When we say this is a 'Brew-Better' blog, we don't just mean we'll be talking about coffee tips. The internet has enough pour over recipes and doesn't need one more faceless voice telling you how to drip water over an even bed of coffee. But don't worry, we'll still have some.
When we talk about 'brewing better', we are talking about the whole concept behind drinking coffee, and what it can represent. In our case, that is meaningful employment for people living with disabilities, and directly supporting coffee producers and their ethical and equitable farming practices.
We'll be sharing different voices and perspectives on various topics related to disability awareness and advocacy, including from our very own amazing staff, like Erin's piece below! And we'll of course be sharing the latest news and happenings of The Artery Community Roasters (like our CBC interview in case you missed it!).
We will also be sharing guest articles and perspectives on coffee sourcing and ethics. Like this month's article from our partner and friend Brendan Adams, who is sharing with us a piece on accountability for coffee roasters.
We want consumers to know more about sourcing, so they are asking the right questions, like "why does coffee only cost 10 dollars a pound at the grocery store, and seems to have labels on it telling me it's ethical". Spoiler alert, it's not (you should take a peak to see which corporations own the supposed "ethical" coffees you are buying at large grocery chains - yikes!). You'll be 'kicking' yourself for thinking your 'ethical beans' are, well, ethical. They aren't and truth be told, the stale coffees that litter chain grocery stores will just never taste like freshly roasted goodness (not to mention their beans can't hang with ours).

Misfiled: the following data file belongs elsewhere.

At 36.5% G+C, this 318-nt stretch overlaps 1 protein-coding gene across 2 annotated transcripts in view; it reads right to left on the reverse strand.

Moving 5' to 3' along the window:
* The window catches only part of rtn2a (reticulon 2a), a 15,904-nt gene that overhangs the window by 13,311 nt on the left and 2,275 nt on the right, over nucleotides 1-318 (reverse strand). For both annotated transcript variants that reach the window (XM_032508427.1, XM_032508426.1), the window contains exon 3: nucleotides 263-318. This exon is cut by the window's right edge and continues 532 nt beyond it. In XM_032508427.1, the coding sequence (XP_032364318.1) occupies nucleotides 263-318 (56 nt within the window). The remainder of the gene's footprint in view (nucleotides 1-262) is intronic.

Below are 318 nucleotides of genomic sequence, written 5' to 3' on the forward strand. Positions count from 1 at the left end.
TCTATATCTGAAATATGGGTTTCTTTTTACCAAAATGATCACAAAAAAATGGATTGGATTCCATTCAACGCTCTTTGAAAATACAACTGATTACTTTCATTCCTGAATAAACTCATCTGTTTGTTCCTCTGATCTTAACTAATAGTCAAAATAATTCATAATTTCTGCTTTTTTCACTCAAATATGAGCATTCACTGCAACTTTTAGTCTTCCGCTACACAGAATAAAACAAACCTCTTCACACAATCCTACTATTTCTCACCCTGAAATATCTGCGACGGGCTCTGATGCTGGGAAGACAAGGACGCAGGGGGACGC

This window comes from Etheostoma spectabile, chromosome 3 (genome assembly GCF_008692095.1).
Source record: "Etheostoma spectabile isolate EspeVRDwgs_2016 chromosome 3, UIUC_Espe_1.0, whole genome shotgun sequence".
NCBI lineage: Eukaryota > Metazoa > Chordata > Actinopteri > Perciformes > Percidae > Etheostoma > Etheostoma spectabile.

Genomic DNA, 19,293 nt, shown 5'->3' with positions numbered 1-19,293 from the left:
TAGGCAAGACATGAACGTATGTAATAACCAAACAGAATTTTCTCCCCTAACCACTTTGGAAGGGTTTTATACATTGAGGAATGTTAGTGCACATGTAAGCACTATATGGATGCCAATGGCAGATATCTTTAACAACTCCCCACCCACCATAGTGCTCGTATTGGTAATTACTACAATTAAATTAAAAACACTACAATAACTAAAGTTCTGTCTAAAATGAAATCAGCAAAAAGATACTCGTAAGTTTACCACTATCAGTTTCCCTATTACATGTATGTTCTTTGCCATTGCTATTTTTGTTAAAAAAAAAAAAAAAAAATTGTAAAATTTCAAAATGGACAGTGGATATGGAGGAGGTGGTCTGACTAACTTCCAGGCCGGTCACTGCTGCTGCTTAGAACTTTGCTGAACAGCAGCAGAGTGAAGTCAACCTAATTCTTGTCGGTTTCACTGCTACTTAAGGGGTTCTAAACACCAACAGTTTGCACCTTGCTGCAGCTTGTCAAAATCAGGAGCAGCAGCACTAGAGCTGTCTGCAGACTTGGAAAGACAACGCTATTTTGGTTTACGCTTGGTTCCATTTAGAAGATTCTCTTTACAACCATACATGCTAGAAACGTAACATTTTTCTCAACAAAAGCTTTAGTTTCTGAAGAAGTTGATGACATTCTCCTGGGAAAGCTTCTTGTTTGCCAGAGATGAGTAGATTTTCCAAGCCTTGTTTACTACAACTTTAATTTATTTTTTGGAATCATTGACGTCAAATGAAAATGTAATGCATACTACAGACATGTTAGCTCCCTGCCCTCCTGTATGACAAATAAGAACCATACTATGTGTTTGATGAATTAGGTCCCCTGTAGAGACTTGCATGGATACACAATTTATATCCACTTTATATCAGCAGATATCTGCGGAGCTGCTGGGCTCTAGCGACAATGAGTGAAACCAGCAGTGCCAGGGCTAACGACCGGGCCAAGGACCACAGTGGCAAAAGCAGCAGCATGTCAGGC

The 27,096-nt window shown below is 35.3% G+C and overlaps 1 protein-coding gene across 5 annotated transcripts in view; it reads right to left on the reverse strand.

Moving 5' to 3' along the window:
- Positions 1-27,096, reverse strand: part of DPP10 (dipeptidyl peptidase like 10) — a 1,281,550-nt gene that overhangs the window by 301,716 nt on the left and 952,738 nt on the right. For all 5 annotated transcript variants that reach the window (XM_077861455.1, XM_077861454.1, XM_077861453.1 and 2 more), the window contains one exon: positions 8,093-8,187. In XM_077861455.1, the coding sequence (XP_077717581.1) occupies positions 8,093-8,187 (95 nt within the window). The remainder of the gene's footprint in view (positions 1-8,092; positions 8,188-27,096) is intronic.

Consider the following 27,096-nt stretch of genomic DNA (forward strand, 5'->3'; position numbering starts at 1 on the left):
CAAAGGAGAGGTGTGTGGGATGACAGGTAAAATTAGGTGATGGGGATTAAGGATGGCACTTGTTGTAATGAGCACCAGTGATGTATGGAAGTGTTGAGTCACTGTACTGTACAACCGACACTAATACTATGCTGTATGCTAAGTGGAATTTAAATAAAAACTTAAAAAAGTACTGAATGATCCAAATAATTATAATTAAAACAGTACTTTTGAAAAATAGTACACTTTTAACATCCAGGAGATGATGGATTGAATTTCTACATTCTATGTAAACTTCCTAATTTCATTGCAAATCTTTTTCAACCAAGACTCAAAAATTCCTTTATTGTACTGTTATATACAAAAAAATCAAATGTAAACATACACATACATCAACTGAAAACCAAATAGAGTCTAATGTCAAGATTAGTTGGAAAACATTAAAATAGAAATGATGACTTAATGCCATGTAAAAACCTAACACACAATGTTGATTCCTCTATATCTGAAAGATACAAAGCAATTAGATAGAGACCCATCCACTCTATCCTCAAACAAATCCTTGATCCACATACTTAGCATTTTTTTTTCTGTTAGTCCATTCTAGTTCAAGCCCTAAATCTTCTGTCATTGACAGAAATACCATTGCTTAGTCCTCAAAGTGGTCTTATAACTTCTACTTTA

So in that spirit, 'Brew-Better' also means supporting better coffee suppliers (small business roasters and coffee shops!). The average consumer often has this imaginary cap on what they consider to be an acceptable cost for coffee, without actually asking why? And who pays the ultimate price for cheap coffee? People are willing to spend 4-8 dollars a day at a Seattle based chain that sells coffee that tastes like campfires; yet many seem to think a $20 bag of freshly (and correctly) roasted beans of higher quality and ethics (that will last them the week or more), is overpriced (in reality, our prices are probably undercharing relative to the true cost of the product). Let's start to unpack that together to better understand the true 'cost' of coffee, the coffee value chain, and how we can all help support the most important people in it, the producers and their staff!
We want to be transparent about how we source coffee. When we say we work directly with farmers (1 degree of separation), we can show you what that means to us. In the next few editions of the Brew-Better Newsletter we'll be showcasing the rock stars in the value chain: the producers that grow the incredible coffees we have the privilege of roasting and drinking.
Life is too short for unethical and bland coffee. Let us show you all the factors that go into coffee with a conscience! But be warned, once you taste our beans, and learn about what you'll be supporting by drinking them, you won't be going back to the burnt swill the grocery stores call coffee.
Thanks for caring!